4 Perks of Your Healthy Habits
Healthy habit: Regular dentist visits
Hidden perk: A fitter ticker
It's no secret that taking care of your pearly whites is good for your heart. Bacteria from gum disease may enter your bloodstream and trigger an immune response that causes arteries to swell, constrict, and collect plaque, all of which increase your chance of having heart problems. But it's not only your habits at home that count. A study from the University of California, Berkeley, found that women who see a dentist twice a year cut their risk for stroke, heart attacks, and other cardiovascular problems by at least a third. "Gum disease is as bad for your heart as high blood pressure and high cholesterol. Because it has few warning signs, most women don't know they have it until their dentist tells them," says Robert Pick, a spokesman for the American Dental Association. Women with gum disease should see a periodontist (a specialist in gum disorders).
Healthy habit: Core exercises
Hidden perk: A faster 5K
We all want Jennifer Aniston's abs, but that's not the only reason to rock the plank. "A strong core stabilizes your hips and pelvis when you run, enabling you to go faster and farther," says physical therapist Christine Meizoso, the director of Recovery Physical Therapy in New York City. In a study in the Journal of Strength and Conditioning Research, runners who did six weeks of core training had significantly faster 5K times than those who didn't. But it doesn't just put more pep in your step. "When your core is weak, the leg muscles fatigue at a much faster rate," Meizoso says. "Your body compensates by engaging other muscles to pick up the slack. Eventually this can lead to muscle-tissue breakdown and an increased risk for injury." She recommends incorporating core exercises, like planks, into your strength-training routine two to three times a week.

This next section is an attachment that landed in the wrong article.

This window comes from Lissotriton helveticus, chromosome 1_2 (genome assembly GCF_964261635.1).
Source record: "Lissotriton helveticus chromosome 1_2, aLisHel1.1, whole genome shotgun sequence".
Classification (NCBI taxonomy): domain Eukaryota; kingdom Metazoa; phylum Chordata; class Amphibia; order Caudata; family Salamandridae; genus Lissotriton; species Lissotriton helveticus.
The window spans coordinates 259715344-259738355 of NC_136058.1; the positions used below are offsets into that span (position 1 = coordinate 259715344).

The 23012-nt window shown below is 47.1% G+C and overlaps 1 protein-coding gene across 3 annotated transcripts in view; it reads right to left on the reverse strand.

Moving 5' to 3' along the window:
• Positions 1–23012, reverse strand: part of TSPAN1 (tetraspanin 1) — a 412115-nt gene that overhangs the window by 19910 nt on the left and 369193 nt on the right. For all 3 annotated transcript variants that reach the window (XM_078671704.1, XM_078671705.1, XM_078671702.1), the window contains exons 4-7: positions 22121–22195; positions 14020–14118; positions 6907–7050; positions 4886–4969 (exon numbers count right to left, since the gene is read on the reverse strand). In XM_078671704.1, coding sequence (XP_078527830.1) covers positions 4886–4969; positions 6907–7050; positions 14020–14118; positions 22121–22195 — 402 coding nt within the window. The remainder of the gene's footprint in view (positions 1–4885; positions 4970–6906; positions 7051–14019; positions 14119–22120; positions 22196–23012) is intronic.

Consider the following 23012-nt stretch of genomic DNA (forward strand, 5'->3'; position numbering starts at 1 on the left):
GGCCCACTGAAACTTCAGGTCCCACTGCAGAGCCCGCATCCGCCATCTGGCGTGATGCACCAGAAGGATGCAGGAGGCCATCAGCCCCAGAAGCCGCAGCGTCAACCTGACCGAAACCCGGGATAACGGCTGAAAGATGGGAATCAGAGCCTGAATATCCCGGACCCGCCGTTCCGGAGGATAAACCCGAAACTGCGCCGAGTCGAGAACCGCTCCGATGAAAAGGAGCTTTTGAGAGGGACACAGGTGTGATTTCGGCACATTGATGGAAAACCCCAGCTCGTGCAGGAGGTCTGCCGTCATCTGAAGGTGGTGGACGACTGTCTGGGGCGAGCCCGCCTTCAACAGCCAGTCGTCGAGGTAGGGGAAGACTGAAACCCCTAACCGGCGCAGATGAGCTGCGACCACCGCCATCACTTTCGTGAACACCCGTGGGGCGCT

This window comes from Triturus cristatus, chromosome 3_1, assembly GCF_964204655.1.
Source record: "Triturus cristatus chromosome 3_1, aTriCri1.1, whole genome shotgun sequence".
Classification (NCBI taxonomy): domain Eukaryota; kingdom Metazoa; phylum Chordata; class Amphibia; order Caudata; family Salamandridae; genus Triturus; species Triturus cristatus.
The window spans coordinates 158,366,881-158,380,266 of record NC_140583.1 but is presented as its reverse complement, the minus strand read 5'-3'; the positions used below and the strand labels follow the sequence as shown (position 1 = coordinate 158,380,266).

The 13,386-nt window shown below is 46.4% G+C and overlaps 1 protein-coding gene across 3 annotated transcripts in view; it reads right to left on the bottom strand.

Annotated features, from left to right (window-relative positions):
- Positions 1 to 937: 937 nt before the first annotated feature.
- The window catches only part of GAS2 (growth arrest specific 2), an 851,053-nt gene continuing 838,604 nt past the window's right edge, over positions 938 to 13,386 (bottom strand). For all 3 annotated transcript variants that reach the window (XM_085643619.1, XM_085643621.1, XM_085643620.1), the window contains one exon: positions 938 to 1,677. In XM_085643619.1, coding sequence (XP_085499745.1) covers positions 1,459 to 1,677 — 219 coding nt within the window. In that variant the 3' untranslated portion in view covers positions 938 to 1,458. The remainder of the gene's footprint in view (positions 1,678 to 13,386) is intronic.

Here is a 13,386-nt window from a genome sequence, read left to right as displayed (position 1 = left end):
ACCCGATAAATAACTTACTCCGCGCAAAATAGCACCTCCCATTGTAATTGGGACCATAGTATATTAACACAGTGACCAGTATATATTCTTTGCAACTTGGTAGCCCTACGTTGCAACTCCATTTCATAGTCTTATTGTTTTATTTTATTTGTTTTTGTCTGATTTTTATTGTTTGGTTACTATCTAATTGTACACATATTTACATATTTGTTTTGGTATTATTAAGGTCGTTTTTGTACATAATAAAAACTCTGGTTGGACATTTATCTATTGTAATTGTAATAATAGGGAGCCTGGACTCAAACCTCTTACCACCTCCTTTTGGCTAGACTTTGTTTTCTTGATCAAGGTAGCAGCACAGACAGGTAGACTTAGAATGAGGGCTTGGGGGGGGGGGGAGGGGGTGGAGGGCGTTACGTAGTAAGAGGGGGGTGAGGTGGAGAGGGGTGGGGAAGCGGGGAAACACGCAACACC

Healthy habit: Eating seafood
Hidden perk: Improved eyesight
Researchers are still discovering the many benefits of omega-3 fatty acids, which are found in fish, nuts, and oils. For starters, it's known that these fats lower triglycerides and improve heart function, and they may boost memory. Now a study in the Archives of Ophthalmology suggests they may protect your peepers. Even if you have 20/20 vision, your eye muscles become less flexible with age, making focusing more difficult. You also run the risk of developing age-related macular degeneration. This leading cause of vision loss in older adults develops when oxygen molecules called free radicals damage the tissue that lines the back of the retina. Eating fish, particularly fatty varieties like salmon, sardines, and mackerel, twice a week may help. Experts advise consuming at least 1 to 1.6 grams of omega-3s a day — the amount in a fish-oil supplement or about 4 ounces of fish.
Healthy habit: Quitting smoking
Hidden perk: Better brain power
Cigarettes damage your heart and lungs. But did you know they're also bad for your brain? One study shows that former smokers have better memory skills than people who still light up. "Inhaling high levels of carbon monoxide from tobacco smoke may diminish the amount of oxygen-rich blood reaching the brain," says lead researcher Thomas Heffernan, PhD. In the study, smokers who puffed about 60 cigs a week had 19 percent less memory recall than those who had quit. Even an occasional cigarette is bad news. Smoking just two cigarettes narrows arteries for days afterward. The good news: Being smoke-free for two and a half years ups your ability to remember by 24 percent. Need to quit? Check out becomeanex.org.